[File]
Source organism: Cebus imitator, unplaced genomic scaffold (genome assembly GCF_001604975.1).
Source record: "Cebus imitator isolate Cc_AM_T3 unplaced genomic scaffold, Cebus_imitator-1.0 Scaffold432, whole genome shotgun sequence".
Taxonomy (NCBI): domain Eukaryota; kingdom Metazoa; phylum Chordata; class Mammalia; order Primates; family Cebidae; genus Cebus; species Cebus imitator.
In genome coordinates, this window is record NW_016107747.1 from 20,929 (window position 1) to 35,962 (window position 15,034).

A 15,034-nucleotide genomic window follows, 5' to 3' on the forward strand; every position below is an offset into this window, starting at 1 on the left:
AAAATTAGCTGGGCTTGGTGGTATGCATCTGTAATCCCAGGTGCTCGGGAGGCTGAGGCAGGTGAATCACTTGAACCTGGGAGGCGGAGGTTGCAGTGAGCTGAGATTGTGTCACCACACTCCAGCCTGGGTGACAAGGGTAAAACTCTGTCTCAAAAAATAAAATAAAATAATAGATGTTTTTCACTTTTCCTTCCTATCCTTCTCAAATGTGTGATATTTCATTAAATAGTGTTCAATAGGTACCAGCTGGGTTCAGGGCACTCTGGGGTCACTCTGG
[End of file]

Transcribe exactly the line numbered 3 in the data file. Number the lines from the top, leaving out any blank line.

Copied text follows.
Taxonomy (NCBI): domain Eukaryota; kingdom Metazoa; phylum Chordata; class Mammalia; order Primates; family Cebidae; genus Cebus; species Cebus imitator.